Kentridge - The Refusal of Time

28.2.24 - 13.10.24

Revisit one of the most significant new major works in the museum's collection: 'The Refusal of Time' by the South African artist William Kentridge. It is a virtuoso and all-encompassing installation that mixes film, animation, music, graphics, etc. As a spectator, you are entirely absorbed in the immense, pulsating, symphonic visual drama.

Please note that there right now are changed access conditions for Kentridge’s installation. Access is currently from the Sculpture park under the cafe. If you have any questions, please do not hesitate to ask upon arrival at the entrance.

'The Refusal of Time' (2012) is a complex and ambiguous work, full of references to early cinema, history, philosophy, and science. "It's not a scientific lesson in time," Willaim Kentridge explains. "But the work uses the metaphors scientists use when they think deeply about time." Therefore, e.g., references to Einstein's theory of relativity and figures such as black holes - "a space in which everything disappears, a way of talking about death" - throughout the work.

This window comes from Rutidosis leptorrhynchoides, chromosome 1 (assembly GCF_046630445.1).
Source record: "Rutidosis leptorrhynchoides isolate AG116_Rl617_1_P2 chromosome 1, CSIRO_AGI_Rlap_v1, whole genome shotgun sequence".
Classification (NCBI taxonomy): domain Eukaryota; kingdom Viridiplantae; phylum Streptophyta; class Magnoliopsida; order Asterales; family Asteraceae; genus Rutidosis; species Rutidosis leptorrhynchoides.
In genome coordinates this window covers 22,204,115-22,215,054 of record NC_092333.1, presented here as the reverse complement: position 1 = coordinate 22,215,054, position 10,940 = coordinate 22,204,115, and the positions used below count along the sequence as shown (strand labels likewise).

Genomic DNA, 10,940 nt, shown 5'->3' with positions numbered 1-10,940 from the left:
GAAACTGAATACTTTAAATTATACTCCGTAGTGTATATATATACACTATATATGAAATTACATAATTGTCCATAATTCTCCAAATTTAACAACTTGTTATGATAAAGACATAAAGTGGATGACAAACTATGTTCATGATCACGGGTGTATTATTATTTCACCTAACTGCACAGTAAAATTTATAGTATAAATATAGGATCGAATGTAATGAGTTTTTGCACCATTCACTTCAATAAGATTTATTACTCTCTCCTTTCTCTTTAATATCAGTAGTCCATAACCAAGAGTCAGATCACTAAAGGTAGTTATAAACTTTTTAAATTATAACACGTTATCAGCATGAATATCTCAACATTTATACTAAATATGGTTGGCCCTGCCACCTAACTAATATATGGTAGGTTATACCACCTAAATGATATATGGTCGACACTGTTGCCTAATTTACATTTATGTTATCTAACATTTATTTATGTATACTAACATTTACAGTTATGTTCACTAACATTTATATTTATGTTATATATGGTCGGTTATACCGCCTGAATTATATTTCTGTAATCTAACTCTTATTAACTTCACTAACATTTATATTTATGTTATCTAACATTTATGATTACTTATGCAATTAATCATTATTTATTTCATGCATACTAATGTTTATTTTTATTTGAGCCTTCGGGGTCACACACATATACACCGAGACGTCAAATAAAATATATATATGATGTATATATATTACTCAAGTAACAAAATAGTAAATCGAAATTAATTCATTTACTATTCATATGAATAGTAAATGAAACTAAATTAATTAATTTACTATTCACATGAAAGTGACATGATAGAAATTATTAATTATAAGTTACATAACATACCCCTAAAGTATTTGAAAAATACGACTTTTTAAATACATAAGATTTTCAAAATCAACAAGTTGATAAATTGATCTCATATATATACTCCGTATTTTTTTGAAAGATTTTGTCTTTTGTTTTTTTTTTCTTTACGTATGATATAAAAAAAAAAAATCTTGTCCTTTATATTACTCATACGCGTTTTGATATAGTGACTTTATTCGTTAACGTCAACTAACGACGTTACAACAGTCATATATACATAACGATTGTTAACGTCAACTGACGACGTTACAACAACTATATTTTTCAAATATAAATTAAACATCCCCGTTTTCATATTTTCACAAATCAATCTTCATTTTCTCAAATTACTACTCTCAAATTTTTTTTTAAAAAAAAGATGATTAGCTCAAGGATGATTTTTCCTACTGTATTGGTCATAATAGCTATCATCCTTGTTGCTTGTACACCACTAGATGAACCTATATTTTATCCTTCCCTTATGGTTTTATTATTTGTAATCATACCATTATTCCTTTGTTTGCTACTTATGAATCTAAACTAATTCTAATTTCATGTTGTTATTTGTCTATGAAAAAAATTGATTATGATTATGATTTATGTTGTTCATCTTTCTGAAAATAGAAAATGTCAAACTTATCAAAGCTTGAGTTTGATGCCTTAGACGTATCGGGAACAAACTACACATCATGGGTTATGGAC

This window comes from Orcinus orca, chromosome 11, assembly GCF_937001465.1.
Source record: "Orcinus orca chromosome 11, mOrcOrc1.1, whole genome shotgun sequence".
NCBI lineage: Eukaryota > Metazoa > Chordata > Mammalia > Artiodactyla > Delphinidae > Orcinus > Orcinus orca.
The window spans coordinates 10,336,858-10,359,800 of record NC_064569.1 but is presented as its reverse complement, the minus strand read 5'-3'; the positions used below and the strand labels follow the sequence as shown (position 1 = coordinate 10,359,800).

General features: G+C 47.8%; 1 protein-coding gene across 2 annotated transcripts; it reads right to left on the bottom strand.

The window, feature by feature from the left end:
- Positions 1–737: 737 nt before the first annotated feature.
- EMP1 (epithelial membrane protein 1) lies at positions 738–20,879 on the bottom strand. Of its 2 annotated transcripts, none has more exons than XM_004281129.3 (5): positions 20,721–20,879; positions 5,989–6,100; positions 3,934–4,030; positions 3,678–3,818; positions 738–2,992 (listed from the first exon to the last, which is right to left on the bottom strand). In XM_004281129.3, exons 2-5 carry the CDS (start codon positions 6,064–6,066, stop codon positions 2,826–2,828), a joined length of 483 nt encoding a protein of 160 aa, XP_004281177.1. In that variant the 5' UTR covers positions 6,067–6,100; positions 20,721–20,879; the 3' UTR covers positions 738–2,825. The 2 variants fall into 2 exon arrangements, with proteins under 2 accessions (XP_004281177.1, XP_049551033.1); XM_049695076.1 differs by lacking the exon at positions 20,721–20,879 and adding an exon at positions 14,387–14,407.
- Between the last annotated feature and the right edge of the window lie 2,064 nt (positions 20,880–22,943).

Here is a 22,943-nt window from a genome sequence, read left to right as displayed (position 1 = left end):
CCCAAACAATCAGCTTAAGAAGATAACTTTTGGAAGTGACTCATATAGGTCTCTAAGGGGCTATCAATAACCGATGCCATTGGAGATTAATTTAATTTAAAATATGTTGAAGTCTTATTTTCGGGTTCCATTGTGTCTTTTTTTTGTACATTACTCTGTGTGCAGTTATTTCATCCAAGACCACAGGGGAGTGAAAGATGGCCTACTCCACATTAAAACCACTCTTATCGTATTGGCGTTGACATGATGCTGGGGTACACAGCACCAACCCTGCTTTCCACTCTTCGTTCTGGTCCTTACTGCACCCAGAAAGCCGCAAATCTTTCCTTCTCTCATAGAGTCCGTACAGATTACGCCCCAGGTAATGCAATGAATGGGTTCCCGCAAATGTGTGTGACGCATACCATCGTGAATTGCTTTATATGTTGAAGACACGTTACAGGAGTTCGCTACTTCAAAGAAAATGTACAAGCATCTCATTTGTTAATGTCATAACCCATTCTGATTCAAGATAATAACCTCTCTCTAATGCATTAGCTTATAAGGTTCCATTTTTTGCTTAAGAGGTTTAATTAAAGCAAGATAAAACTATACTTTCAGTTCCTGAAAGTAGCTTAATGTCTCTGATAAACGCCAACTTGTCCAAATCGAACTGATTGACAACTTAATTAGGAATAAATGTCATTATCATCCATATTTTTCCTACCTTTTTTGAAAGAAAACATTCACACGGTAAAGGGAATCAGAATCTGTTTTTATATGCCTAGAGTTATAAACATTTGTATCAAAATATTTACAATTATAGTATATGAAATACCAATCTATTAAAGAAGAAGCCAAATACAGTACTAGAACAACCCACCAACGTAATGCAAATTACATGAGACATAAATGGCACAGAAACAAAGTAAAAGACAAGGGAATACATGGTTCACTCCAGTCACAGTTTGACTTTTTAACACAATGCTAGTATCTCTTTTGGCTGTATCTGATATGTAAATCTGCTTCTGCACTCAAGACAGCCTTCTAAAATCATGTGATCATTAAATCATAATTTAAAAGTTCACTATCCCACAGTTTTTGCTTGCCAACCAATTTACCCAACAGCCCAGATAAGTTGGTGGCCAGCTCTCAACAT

Fragmented narrative of time

In an interview with the Louisiana Channel, William Kentridge gives an introduction to and tour of his breathtaking work, which, in addition to the cinematic and scientific references, also contains tales of the painful past and the anti-colonial rebellions that have left their mark on his native South Africa.

William Kentridge was born in 1955 in Johannesburg, where he still lives and works. He had his breakthrough in the early 1990s with poetic black-and-white stop-motion films, but since the turn of the millennium, he has further developed his idiom and combined it with his love for film and theater. The result is a series of installations consisting of moving images, music, text, and sculptural objects. A form of complex, emotional, and engrossing theater scenes that envelop and overwhelm the viewer.

The work, ‘The Refusal of Time,’ was shown for the first time in Louisiana in the spring of 2016 and again the following year in the large and critically acclaimed exhibition ‘William Kentridge – Thick Time.’ It has become an absolute masterpiece in the museum’s collection and can now be experienced again at Louisiana. It consists of a 5-channel video with sound (duration 28 min), four megaphones, and, on the floor in the middle, a giant mechanical bellows (“Elephant”).

Acquired with support from The New Carlsberg Foundation.